In a series of comments under the post, The Strange Rebirth of Classical Liberalism, the question of what the Liberal Democrats are all about came up several times. One comment by Dan asked about the party’s view of limited government and the free market. Instead of responding directly by discussing my own experiences, I thought it might be more illuminating to look at what different strands make up the Liberal Democrats. This is partly because I see myself as a commentator on the party and how liberalism has developed.
It is a cliche to say that the party is a broad church. All political parties are.
In one sense, the Liberal Democrats are a new party. Formed after a merger, the party combines at least two political traditions. The SDP rejected a Labour party that was adopting policies like unilateral nuclear disarmament and withdrawal from the European Community. The party placed itself deliberately in the centre ground and shared some headline policies with the Liberal party.
The Liberal party was born out of a merger a century before between the Whigs and the Radicals. This tradition was influenced by the ideas of Adam Smith, John Locke and John Stuart Mill. It was shaped by a reforming impulse that manifested itself with repeal of the Corn Laws, pushing for free trade and the establishment of the rule of law. Its non-conformist radicalism made common cause with the co-operative, and mutual, movement and a concern for the poor.
Over time these strands have evolved, but they can still be identified in the party.
Simon Hughes, a member of the Liberal party, clearly comes from that non-conformist radical tradition. He has a deep concern for people in society who through no fault of their own struggle to get by. His instincts are liberal but mixes this with a desire for equality of opportunity.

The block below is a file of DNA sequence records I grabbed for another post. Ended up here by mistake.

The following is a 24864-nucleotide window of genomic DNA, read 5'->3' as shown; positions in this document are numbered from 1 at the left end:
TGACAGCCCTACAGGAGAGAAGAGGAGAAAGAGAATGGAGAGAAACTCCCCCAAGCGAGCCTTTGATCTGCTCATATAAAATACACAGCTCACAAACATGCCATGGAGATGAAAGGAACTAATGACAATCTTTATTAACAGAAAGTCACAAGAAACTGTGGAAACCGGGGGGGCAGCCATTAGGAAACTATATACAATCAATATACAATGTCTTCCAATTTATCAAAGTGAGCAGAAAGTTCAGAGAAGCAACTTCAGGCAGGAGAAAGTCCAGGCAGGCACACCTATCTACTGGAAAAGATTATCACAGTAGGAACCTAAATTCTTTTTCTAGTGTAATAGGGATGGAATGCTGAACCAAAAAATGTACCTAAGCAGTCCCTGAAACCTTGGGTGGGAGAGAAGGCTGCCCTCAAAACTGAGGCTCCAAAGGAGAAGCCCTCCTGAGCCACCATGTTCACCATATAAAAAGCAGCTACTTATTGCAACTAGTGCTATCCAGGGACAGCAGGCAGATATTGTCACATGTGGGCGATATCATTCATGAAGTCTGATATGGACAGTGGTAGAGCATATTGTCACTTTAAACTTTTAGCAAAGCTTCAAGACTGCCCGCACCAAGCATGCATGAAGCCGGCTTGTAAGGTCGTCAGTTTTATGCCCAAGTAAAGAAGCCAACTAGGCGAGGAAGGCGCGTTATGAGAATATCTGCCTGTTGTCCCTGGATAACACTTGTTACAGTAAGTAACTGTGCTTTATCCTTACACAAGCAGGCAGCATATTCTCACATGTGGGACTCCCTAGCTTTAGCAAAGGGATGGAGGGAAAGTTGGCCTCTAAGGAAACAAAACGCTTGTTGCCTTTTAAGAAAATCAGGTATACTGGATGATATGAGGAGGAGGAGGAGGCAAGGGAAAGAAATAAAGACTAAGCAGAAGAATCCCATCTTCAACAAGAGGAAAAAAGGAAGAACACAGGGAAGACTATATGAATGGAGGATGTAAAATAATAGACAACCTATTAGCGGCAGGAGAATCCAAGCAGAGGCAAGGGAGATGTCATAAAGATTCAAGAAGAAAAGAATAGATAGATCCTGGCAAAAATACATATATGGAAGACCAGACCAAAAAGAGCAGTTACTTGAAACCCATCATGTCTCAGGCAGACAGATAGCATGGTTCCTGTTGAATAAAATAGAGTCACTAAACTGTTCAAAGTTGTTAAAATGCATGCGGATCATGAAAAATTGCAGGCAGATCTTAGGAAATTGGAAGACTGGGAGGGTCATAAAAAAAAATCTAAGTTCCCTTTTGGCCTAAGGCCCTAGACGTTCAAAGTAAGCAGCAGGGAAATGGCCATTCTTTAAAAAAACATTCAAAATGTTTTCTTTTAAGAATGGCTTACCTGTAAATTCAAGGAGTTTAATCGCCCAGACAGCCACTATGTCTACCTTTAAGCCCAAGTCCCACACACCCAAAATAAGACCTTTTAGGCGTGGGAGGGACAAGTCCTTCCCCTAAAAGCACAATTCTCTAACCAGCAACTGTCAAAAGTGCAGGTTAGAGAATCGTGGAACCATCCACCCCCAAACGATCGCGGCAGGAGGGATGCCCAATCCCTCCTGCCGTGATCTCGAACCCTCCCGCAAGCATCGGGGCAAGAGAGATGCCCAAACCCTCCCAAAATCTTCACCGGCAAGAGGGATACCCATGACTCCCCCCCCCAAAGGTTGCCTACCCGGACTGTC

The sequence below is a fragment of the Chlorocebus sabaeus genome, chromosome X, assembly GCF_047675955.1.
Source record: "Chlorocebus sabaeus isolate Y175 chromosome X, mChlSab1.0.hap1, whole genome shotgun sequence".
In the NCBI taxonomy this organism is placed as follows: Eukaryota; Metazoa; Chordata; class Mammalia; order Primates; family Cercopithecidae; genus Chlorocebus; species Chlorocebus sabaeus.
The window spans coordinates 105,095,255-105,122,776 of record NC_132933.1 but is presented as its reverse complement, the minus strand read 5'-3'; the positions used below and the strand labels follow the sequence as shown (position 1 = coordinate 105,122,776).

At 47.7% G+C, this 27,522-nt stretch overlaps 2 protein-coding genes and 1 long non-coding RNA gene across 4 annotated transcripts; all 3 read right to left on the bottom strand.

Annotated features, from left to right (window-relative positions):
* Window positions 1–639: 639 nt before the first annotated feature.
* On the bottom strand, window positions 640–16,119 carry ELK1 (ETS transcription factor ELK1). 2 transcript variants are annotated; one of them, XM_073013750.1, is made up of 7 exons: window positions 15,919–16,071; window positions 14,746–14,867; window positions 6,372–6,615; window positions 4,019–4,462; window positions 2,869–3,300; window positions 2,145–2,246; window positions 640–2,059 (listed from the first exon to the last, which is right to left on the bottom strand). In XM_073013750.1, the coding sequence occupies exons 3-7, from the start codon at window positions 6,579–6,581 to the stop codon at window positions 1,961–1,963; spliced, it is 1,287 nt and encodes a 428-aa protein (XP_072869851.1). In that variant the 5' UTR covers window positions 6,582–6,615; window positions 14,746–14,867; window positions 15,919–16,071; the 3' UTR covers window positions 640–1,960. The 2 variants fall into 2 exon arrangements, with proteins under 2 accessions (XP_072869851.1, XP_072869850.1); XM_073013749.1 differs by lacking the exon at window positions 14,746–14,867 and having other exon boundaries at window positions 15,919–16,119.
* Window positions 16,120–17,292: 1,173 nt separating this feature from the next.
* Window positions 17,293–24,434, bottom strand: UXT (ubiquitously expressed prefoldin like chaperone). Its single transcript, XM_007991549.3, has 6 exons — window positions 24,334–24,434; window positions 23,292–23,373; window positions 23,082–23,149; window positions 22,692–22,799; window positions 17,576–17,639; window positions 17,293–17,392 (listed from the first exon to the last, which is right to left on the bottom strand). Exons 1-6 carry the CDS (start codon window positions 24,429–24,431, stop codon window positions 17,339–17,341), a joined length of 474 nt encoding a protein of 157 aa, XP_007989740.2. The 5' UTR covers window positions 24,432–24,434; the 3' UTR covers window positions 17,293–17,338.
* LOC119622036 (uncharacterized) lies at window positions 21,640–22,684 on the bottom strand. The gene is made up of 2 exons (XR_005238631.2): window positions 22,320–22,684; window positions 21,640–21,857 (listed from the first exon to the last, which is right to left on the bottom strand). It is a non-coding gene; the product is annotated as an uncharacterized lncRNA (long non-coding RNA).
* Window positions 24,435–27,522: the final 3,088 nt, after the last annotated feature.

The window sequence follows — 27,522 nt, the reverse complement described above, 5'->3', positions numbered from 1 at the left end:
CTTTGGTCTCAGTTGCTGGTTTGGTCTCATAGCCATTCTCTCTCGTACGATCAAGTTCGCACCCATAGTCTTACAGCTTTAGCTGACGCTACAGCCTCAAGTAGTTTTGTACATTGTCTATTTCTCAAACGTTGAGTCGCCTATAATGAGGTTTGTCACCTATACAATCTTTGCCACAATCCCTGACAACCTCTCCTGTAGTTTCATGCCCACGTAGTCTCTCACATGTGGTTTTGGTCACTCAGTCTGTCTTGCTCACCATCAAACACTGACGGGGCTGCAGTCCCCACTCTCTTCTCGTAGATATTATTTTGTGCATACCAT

The ex SDP side of the Liberal Democrats are more like Scandinavian social democrats. They are for a free market and strong public services.
The ‘Orange Book’ liberals, some of which are ex SDP, want to see government helping the most vulnerable in society and believe the freerer the market the more likely that is to happen. Some, like Chris Huhne, believe that regulatory frameworks can help develop markets that would not otherwise come into fruition.
The social liberals also support a free market, albeit one that is more heavily regulated. They tend to be sceptical about using market mechanics to help provide public services while the ‘Orange Bookers’ are more comfortable with this.
Since its inception, the party has supported constitutional reform which in their view would limit, and check, executive power. Traditionally, the classical liberals within the Conservative party have opposed these reforms. Some reject change because they believe tinkering with the constitution is dangerous, some dislike the idea of the executive being constrained while others take the view that constitutional change won’t actually limit government. Whether the changes that the Lib Dems argue for will work is open to debate. The point though is that the commitment to limiting government has always been there.
Clearly, the Liberal Democrats are not a classical liberal party. But there are members who are classical liberals and even social liberals are influenced by the ideas of liberty, tolerance, limited government, sound money and the distribution of power.